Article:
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When Evening Falls On Bucharest, Or Metabolism is as unusual as its title

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An early candidate for the year’s most willfully perverse film, When Evening Falls On Bucharest, Or Metabolism begins the alienation process with that title, which rivals Birdman Or (The Unexpected Virtue Of Ignorance) for pretension. (The needless parenthetical, which The A.V. Club has chosen to ignore, puts Birdman over the top.) Thankfully, though, Romanian filmmaker Corneliu Porumboiu has a wry sense of humor, which prevents this oddball meta-exercise from seeming overly academic. Its alternate title, Metabolism, even has a literal reference within the narrative: One of the characters suffers—or claims to suffer, anyway—from an ulcer, and there’s a lengthy scene toward the end of the film in which he shows skeptics a video of an endoscopy he’s allegedly had performed. Porumboiu probably felt that a colonoscopy would be a bit too on the nose (so to speak), but he still succeeds in having some fun with the way that his movie deliberately travels up its own ass.


Yes, this is a film that’s explicitly about filmmaking, made by the guy who concluded his previous feature, Police, Adjective, with a bravura recitation of multiple dictionary definitions. The extremely minimal plot involves the efforts of director Paul (Bogdan Dumitrache) to persuade his lead actress, Alina (Diana Avramut), to perform a nude scene. This protracted negotiation is complicated by the fact that Paul and Alina are romantically involved, and further complicated by clear indications that they’re not likely to be romantically involved for very much longer. Meanwhile, Paul is doing his best to ignore the entreaties of his producer, Magda (Mihaela Sirbu), who’s convinced—not without reason, it appears—that Paul’s constant delays and revisions are motivated not by creative difficulties nor by gastric health issues (hence the endoscopy video), but merely by his penchant for dicking around, both figuratively and literally.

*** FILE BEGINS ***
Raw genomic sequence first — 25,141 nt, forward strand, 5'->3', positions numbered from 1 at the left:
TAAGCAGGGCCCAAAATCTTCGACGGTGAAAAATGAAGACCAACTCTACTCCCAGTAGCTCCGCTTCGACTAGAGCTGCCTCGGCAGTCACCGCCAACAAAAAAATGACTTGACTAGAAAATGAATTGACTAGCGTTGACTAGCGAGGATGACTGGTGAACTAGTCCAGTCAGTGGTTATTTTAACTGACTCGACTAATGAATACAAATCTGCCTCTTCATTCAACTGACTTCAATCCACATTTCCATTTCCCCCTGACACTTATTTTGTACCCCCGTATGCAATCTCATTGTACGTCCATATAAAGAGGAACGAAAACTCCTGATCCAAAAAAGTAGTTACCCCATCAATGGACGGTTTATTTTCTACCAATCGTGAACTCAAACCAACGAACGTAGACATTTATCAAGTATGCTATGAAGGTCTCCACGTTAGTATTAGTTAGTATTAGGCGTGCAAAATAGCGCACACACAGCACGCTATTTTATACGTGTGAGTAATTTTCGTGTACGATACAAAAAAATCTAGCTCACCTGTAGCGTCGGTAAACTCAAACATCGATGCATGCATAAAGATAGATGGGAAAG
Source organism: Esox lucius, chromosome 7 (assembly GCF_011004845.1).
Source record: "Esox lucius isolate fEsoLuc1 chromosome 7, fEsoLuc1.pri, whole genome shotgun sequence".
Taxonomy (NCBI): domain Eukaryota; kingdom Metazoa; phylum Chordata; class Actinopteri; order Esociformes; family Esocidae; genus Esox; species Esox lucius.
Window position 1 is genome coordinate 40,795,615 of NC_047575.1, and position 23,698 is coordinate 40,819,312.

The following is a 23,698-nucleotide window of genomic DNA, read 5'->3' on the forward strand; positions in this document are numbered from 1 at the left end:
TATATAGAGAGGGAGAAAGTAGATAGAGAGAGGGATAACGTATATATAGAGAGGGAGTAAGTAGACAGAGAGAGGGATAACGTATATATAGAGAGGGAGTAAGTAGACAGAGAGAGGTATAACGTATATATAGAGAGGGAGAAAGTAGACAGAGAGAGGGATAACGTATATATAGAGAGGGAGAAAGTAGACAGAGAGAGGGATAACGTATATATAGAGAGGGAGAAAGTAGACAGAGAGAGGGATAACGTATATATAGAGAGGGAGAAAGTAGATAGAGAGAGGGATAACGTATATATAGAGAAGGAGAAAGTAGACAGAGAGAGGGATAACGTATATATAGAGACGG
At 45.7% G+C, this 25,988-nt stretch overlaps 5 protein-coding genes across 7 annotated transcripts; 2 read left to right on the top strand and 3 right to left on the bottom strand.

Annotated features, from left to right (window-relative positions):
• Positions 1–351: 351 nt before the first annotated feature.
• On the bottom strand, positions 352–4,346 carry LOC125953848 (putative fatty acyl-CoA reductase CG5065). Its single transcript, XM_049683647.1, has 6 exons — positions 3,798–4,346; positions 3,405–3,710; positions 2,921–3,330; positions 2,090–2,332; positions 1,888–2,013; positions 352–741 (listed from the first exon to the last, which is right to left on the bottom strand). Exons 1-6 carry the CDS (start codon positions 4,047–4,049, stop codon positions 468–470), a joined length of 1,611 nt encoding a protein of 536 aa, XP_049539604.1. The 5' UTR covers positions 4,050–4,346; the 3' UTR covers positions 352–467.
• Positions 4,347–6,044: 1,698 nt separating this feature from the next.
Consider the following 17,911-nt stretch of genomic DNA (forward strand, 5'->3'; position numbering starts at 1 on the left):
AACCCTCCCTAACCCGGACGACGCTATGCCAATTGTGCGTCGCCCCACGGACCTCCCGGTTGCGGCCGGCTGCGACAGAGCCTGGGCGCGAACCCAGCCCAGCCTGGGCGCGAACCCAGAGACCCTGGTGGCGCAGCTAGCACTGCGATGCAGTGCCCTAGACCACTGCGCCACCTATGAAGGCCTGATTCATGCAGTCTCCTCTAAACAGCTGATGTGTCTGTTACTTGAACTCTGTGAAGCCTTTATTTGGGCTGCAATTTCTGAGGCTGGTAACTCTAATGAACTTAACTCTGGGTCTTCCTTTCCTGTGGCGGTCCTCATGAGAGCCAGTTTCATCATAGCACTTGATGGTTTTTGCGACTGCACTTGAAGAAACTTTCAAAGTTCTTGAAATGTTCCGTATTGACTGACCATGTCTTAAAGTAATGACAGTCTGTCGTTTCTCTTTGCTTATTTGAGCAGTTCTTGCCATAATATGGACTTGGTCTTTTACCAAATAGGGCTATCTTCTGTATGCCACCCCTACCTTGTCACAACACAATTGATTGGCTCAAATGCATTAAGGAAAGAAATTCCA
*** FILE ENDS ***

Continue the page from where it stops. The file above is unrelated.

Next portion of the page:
That synopsis may seem fairly straightforward, but only because it omits several long conversations that place the movie’s ostensible subtext front and center. Throughout, Porumboiu playfully withholds virtually everything of potential narrative or prurient interest. We never get any real sense of what the movie Paul is making is about, for example (much less see any of it being shot); when Paul and Alina have sex, a half-closed door obstructs the camera’s view. Even the arguments about the nude scene are relatively brief. Instead, there’s endless explicit dialogue about the nature of form and function, as Paul pontificates about the way that film magazines in the pre-digital age dictated a movie’s rhythm, or the way that Chinese cuisine was shaped by the country’s use of chopsticks rather than forks. Naturally, this can’t help but call attention to the unusual form (and intentionally dubious function) of Bucharest/Metabolism itself, which was shot on 35 mm and is constructed of only 18 oft-maddening shots. At times, Porumboiu’s mix of repetition and resignation recalls Samuel Beckett, and if the overall result is more of a clever exercise than a proper movie, it’ll still have some dryly amusing appeal for those who appreciate intellectual absurdism.